(If you haven’t read it yet, you’re welcome to jump over and read my post here. You don’t have to read it to get anything out of this post, although it would probably enhance it.)
First of all, if you haven’t read the blog post above, I’m transgender (or trans for short). I’m at the best point in my life I’ve ever been. Happy, successful, things are going wonderful. But not without an immense amount of depression and mental torture to get here.
It was probably April of 2015 when I started to think about seriously coming out of the closet. I had been out some before I went back to finish my degree in 2011. When I started back at my university, I went “stealth.” Stealth is a term trans people use to say that they are just trying to blend in with the rest of the world and not really out themselves. It was easier this way to try to get involved in geeky school activities and not be in LGBT activites anymore. It actually was refreshing to feel like I was just one of the women there (which I was), but I did start to have a growing nagging feeling that I needed to come back out.
In May, I ended up joining a Slack chat group called LGBTQ in Tech. This group included some of the first trans people I had interacted with in a long time. And they were in tech, the field I loved! It was great. One thing I did notice though was a lot of them were out from the beginning of their transitions and nothing bad really was happening to them. All of the things I feared about being really publicly out didn’t seem to be a thing with them. And even as I slowly told more real life friends about my trans status, I was just getting entirely positive comments.
I had been a member of PFLAG-Kansas City for years. (PFLAG is basically a support group for parents of LGBTQ folks.) It’s been a wonderful and warm supportive group, like “walking into a hug” as one of the members puts it. In July, they had asked if I would consider being vice president or president. I love supporting all of the people I can, but I knew stepping up to such a high leadership role would mean needing to be more vocal in the community. I thought on this for a couple of days and realized I was okay with this.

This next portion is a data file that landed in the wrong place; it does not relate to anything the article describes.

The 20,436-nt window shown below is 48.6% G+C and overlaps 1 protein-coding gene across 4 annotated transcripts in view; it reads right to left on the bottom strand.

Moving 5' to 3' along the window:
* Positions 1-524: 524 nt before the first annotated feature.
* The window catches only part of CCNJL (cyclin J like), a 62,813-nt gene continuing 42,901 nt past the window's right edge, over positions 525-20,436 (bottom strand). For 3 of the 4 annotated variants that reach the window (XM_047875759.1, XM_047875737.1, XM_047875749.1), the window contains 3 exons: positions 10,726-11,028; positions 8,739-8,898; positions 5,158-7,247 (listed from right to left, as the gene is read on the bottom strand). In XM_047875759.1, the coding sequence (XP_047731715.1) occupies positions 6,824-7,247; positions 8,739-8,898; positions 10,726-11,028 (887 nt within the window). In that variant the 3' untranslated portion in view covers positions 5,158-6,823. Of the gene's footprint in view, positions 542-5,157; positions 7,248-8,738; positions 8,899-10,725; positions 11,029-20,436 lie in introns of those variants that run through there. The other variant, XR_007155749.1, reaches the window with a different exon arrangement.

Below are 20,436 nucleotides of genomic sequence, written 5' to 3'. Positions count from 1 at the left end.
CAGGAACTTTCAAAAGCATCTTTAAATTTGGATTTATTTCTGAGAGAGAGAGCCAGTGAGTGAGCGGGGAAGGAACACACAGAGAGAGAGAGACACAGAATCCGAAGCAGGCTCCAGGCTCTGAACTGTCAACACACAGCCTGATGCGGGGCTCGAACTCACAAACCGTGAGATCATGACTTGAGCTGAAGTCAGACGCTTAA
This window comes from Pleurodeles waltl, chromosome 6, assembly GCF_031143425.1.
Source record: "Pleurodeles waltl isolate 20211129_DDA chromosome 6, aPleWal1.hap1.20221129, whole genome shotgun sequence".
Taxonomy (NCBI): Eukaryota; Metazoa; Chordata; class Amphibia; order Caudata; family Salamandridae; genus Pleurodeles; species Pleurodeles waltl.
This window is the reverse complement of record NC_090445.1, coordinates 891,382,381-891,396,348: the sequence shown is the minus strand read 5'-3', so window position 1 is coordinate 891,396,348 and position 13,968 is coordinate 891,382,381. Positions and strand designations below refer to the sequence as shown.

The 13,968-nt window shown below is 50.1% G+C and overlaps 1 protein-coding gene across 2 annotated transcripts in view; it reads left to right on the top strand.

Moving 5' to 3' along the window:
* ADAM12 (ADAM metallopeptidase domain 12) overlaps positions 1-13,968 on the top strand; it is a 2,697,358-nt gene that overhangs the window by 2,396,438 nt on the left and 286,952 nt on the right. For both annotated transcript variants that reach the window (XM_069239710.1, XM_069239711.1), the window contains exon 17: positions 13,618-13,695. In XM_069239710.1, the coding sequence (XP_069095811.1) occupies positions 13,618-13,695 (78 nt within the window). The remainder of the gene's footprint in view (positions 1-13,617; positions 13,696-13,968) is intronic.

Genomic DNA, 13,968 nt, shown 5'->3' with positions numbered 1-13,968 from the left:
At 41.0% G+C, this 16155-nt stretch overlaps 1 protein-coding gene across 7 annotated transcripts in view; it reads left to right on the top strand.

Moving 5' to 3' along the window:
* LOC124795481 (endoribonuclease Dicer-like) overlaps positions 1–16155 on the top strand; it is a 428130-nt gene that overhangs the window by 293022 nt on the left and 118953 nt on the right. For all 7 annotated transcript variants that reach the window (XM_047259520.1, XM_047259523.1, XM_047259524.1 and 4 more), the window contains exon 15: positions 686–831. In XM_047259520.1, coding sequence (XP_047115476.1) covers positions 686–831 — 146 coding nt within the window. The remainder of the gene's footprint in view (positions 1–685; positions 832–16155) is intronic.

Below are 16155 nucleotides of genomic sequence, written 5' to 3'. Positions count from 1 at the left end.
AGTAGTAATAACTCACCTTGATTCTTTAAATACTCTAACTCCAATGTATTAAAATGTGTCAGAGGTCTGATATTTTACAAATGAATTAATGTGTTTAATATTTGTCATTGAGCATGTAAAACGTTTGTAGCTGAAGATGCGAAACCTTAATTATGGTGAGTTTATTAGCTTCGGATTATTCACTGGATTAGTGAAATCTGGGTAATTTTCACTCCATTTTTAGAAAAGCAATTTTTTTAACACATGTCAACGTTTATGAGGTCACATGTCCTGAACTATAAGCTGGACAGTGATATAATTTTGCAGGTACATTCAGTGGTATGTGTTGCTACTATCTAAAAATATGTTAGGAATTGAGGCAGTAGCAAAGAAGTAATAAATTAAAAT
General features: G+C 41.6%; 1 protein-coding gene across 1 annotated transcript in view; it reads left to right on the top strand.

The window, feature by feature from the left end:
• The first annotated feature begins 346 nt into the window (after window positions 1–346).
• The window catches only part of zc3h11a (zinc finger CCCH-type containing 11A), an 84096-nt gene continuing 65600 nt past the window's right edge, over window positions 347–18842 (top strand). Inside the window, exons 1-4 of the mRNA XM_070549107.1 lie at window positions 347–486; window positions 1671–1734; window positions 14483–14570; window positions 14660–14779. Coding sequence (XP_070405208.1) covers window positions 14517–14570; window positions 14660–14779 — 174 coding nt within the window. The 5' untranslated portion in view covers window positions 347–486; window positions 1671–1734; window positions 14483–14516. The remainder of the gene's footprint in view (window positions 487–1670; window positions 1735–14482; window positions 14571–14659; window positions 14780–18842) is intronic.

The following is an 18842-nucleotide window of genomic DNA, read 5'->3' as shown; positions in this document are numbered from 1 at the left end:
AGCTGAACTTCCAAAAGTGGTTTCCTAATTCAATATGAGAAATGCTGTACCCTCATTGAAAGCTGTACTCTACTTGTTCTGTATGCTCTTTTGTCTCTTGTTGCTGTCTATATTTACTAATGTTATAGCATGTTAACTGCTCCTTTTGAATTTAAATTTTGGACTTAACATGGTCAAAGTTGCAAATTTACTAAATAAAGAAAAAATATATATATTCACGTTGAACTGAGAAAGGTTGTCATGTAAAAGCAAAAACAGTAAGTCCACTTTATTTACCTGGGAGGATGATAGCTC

After starting to follow LGBTQ people on Twitter, as well as having my conference talk from June be so successful, and having a couple of viral posts on Twitter, I started to notice my circles were squishing together fast. I really started to worry that if I didn’t come out, someone would do it for me, and I knew that wouldn’t be good.
I needed to come out. But I… didn’t really want to JUST come out.
I needed a plan. #ILookLikeAnEngineer popped up and went viral, and I started to see the power of telling one’s story and the potential impact it could have on people. Friends have told me before about how brave or courageous they felt I was when I came out to them, and others have told me I’m an inspiration to them. So going on these ideas, I decided to wrap my “coming out” story into something I hoped would be inspiring to others. At the same time, I wanted to make the focus more empowering and less on the actual reason why I had to come out.
Over the next couple of months, I thought about how I could write out this idea. If I was going to write an empowering story, I wanted it to reach far and wide. It would (hopefully??) benefit me to also be public about myself. Less hiding, less watching my words, less fear if I followed someone on Twitter or favorited a post that it would out me somehow.
Early August: I started writing my first draft. I sent it to 2–3 friends to proofread, and they offered thoughts and sent it back
Mid-August-Mid September: I went through about 5 more revisions, each time sending it to another 2–3 people. The last revision was probably read by 12 people, some who didn’t know my story yet.
September 27th: I uploaded the final draft to Medium. Sent it to another 2–3 more people and had some great last-minute addition ideas.
September 28th: This was the original date I wanted to publish but hadn’t made those last changes yet. Tweeted out that I was writing out my story and expect it posted tomorrow. Many friends, who knew this post was coming, eagerly waited. Many friends who didn’t know what was coming, also eagerly waited.
September 29th: Before I went to lunch at work, I asked my coworker friend Katie if she could do a favor for me. I showed her my blank paper with a rainbow on it. I asked her if she’d help take a picture of me holding it. I wrote out the saying on it, then we went on the roof of one of the downtown parking garages. I took that picture holding that sign while potentially a thousand people looked at me through office windows. I was secretly scared. Katie knew.
I came back from lunch and knew I had to post this. I put the picture on Medium. I hit Publish. I had my 4 tweets pre-written. I posted those. DONE.